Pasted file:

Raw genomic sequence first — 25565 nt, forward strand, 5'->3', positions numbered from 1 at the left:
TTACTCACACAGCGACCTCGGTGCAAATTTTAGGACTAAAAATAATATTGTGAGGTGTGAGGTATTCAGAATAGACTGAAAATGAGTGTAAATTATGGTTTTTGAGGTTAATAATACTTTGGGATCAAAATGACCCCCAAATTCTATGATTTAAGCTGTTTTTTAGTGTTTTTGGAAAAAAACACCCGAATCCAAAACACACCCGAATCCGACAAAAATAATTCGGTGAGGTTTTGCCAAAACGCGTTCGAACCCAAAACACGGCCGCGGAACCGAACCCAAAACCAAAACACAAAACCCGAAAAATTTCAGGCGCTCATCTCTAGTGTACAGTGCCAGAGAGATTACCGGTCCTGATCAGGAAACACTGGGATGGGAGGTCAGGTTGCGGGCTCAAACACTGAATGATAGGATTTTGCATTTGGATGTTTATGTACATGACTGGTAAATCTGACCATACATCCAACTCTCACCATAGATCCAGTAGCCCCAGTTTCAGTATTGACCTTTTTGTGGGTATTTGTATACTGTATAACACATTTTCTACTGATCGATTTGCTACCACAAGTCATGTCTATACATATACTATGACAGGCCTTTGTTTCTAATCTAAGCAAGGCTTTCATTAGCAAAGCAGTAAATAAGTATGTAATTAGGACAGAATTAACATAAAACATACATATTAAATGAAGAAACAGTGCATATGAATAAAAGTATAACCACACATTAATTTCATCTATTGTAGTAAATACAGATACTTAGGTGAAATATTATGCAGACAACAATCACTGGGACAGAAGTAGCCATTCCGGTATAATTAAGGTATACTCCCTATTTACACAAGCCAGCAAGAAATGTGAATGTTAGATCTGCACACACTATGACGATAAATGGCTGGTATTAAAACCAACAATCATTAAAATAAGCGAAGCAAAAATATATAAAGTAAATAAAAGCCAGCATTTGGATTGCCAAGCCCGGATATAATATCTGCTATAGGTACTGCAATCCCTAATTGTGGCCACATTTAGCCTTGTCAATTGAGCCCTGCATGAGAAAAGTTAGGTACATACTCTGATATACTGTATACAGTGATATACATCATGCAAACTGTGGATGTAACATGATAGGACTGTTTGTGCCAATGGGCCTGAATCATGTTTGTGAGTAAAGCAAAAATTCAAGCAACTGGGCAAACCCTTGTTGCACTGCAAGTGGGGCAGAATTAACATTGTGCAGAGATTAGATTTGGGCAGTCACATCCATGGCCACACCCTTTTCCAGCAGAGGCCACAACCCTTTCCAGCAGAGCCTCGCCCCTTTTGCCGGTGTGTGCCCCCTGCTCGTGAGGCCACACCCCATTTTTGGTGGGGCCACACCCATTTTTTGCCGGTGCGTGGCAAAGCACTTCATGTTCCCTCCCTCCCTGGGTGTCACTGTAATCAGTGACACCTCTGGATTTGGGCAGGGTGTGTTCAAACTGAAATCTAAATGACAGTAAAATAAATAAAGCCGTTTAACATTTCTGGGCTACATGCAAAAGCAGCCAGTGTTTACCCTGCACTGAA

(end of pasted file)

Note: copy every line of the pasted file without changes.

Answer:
Raw genomic sequence first — 25565 nt, forward strand, 5'->3', positions numbered from 1 at the left:
TTACTCACACAGCGACCTCGGTGCAAATTTTAGGACTAAAAATAATATTGTGAGGTGTGAGGTATTCAGAATAGACTGAAAATGAGTGTAAATTATGGTTTTTGAGGTTAATAATACTTTGGGATCAAAATGACCCCCAAATTCTATGATTTAAGCTGTTTTTTAGTGTTTTTGGAAAAAAACACCCGAATCCAAAACACACCCGAATCCGACAAAAATAATTCGGTGAGGTTTTGCCAAAACGCGTTCGAACCCAAAACACGGCCGCGGAACCGAACCCAAAACCAAAACACAAAACCCGAAAAATTTCAGGCGCTCATCTCTAGTGTACAGTGCCAGAGAGATTACCGGTCCTGATCAGGAAACACTGGGATGGGAGGTCAGGTTGCGGGCTCAAACACTGAATGATAGGATTTTGCATTTGGATGTTTATGTACATGACTGGTAAATCTGACCATACATCCAACTCTCACCATAGATCCAGTAGCCCCAGTTTCAGTATTGACCTTTTTGTGGGTATTTGTATACTGTATAACACATTTTCTACTGATCGATTTGCTACCACAAGTCATGTCTATACATATACTATGACAGGCCTTTGTTTCTAATCTAAGCAAGGCTTTCATTAGCAAAGCAGTAAATAAGTATGTAATTAGGACAGAATTAACATAAAACATACATATTAAATGAAGAAACAGTGCATATGAATAAAAGTATAACCACACATTAATTTCATCTATTGTAGTAAATACAGATACTTAGGTGAAATATTATGCAGACAACAATCACTGGGACAGAAGTAGCCATTCCGGTATAATTAAGGTATACTCCCTATTTACACAAGCCAGCAAGAAATGTGAATGTTAGATCTGCACACACTATGACGATAAATGGCTGGTATTAAAACCAACAATCATTAAAATAAGCGAAGCAAAAATATATAAAGTAAATAAAAGCCAGCATTTGGATTGCCAAGCCCGGATATAATATCTGCTATAGGTACTGCAATCCCTAATTGTGGCCACATTTAGCCTTGTCAATTGAGCCCTGCATGAGAAAAGTTAGGTACATACTCTGATATACTGTATACAGTGATATACATCATGCAAACTGTGGATGTAACATGATAGGACTGTTTGTGCCAATGGGCCTGAATCATGTTTGTGAGTAAAGCAAAAATTCAAGCAACTGGGCAAACCCTTGTTGCACTGCAAGTGGGGCAGAATTAACATTGTGCAGAGATTAGATTTGGGCAGTCACATCCATGGCCACACCCTTTTCCAGCAGAGGCCACAACCCTTTCCAGCAGAGCCTCGCCCCTTTTGCCGGTGTGTGCCCCCTGCTCGTGAGGCCACACCCCATTTTTGGTGGGGCCACACCCATTTTTTGCCGGTGCGTGGCAAAGCACTTCATGTTCCCTCCCTCCCTGGGTGTCACTGTAATCAGTGACACCTCTGGATTTGGGCAGGGTGTGTTCAAACTGAAATCTAAATGACAGTAAAATAAATAAAGCCGTTTAACATTTCTGGGCTACATGCAAAAGCAGCCAGTGTTTACCCTGCACTGAA